Miami-Dade announces less testing, more teaching time


Here’s something kids will be happy about: Miami-Dade is cutting back on testing.

On Wednesday morning, Superintendent Alberto Carvalho announced that the district is doing away with a series of exams to free up more time for instruction.

Starting this year, schools will no longer administer 12 mid-year assessments in English language arts and math, which will free up 185 minutes of classroom time. The exams were previously given to students in grades 3 through 8.

“It is important to know how and how well children are learning, how well they can demonstrate proficiency, but that should not come at the expense of overburdening teachers, students and parents by taking away teaching time,” Carvalho said.

The changes are part of a push by the school board, parents and teachers to reduce testing time. In 2014, Miami-Dade got rid of more than 250 final exams, some of which had previously evaluated students’ comprehension of subjects like music, physical education and visual arts. During the 2015-2016 school year, students took fewer tests than in previous years thanks to efforts at both the local and state levels.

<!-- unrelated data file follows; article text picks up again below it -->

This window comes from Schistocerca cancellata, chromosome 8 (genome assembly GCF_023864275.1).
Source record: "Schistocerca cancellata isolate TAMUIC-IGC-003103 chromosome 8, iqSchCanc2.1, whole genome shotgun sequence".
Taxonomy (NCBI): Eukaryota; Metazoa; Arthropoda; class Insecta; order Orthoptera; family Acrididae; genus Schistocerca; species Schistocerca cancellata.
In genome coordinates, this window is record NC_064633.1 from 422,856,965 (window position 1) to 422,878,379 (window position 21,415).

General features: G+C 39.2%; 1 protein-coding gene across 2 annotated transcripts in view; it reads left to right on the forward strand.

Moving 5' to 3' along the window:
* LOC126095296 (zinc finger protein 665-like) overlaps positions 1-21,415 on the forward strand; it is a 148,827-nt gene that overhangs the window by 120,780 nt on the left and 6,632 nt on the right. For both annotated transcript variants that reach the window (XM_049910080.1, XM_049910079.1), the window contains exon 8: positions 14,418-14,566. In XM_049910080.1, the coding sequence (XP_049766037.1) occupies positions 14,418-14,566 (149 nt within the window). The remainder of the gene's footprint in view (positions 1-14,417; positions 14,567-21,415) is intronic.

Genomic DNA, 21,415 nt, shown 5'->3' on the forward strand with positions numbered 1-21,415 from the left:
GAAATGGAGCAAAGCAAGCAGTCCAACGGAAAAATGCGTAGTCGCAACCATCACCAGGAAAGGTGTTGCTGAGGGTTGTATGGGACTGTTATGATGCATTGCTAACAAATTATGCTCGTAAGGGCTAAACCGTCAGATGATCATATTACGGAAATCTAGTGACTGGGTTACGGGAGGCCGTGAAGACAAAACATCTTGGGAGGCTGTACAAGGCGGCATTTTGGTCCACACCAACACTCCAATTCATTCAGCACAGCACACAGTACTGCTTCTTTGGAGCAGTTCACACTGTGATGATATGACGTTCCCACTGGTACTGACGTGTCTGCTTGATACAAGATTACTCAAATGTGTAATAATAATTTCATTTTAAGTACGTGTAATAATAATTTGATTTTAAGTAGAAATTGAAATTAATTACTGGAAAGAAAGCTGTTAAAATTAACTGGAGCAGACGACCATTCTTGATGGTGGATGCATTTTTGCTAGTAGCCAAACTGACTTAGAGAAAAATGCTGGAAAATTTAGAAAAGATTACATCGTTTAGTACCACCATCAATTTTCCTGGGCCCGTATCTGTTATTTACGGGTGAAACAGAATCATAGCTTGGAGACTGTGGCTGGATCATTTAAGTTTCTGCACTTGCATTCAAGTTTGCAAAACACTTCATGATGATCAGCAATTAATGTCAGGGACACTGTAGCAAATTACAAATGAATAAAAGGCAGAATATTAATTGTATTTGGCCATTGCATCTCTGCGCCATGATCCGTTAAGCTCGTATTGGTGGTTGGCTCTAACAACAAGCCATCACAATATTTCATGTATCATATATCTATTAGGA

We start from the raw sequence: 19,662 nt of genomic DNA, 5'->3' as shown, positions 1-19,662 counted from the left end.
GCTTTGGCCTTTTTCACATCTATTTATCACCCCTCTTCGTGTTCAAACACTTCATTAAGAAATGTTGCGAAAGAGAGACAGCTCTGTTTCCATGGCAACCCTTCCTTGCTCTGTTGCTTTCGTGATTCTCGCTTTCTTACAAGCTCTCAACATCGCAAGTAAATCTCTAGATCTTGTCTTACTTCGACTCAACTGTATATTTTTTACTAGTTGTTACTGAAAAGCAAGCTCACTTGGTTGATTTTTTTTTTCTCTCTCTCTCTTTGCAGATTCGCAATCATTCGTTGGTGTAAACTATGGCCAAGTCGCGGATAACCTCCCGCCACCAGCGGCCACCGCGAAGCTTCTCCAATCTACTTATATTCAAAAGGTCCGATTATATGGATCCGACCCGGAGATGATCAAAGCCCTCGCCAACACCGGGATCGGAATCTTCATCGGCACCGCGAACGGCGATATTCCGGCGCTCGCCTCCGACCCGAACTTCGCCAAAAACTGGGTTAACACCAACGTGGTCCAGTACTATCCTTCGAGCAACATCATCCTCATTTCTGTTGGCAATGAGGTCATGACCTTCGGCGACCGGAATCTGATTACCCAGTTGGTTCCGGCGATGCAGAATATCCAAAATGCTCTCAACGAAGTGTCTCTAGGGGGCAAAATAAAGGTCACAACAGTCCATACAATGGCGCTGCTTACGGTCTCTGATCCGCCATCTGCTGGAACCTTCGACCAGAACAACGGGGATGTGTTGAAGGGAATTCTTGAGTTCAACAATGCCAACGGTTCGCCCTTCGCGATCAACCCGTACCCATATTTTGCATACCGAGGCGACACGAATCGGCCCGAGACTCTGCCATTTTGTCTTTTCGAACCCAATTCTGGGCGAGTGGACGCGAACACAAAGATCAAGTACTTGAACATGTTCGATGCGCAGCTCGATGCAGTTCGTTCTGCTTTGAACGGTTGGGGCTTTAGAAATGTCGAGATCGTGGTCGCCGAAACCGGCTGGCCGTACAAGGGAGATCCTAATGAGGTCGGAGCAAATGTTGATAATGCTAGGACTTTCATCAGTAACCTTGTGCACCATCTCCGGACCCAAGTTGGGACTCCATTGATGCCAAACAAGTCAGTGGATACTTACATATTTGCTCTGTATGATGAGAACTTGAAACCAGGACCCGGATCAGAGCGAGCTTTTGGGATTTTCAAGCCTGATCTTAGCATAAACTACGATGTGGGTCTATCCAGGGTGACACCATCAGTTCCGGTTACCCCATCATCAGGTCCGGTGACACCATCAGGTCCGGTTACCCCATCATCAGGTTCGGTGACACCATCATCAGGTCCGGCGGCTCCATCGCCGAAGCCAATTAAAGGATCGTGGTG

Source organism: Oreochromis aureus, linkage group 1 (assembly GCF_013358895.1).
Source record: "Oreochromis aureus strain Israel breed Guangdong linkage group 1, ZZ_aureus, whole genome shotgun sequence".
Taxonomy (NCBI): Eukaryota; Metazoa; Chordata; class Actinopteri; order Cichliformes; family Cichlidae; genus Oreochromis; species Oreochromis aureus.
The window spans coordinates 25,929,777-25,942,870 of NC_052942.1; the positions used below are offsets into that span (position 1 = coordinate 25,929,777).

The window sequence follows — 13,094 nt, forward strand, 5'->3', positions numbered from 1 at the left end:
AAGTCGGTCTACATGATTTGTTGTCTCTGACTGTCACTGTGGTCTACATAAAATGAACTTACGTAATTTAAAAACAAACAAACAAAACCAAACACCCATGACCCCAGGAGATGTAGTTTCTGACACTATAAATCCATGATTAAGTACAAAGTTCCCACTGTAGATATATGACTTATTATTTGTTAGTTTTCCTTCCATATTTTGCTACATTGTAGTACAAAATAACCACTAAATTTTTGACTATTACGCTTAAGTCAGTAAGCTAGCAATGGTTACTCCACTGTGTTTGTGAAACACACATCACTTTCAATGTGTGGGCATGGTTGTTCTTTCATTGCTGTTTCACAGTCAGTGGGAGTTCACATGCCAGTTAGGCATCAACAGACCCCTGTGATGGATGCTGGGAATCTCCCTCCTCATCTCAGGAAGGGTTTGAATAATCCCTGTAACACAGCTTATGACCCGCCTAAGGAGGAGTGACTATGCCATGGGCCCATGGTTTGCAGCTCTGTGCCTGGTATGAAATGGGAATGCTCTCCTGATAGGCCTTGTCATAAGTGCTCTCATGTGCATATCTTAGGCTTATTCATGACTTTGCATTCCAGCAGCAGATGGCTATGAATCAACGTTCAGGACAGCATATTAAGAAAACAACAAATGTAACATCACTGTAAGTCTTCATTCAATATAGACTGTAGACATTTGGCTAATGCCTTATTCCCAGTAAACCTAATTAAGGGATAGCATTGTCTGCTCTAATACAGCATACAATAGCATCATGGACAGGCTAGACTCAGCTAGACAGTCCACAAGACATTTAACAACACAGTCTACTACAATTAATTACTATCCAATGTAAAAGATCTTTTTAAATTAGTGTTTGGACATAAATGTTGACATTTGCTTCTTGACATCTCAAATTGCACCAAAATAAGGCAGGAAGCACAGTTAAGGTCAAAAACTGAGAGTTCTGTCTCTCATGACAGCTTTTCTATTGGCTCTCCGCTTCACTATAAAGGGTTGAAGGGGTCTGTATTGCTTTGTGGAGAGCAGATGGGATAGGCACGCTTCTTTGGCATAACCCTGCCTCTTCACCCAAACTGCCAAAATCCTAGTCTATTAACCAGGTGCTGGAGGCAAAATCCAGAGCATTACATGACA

The move to cut back on testing is widely supported by teachers in Miami-Dade, who say they lose valuable instruction time to prepping students for exams.

“We’re happy to see that there is a reduction in these 12 tests, that it’s going to increase the amount of time that we’re able to instruct our students and be with them, to really explore things that can’t be tested and to really have that autonomy and that academic freedom to do the things that we want to do with our kids,” said Karla Hernandez-Mats, president of the United Teachers of Dade union.

In spite of support from parents, teachers and the local school board, getting rid of tests is no easy task. Many exams are mandated under federal or state regulations or are required for students to earn credit for advanced programs.

Nationwide, teachers and students have protested standardized tests by boycotting them altogether, but the movement, known as “Opt Out,” has been slow to grow in Miami-Dade.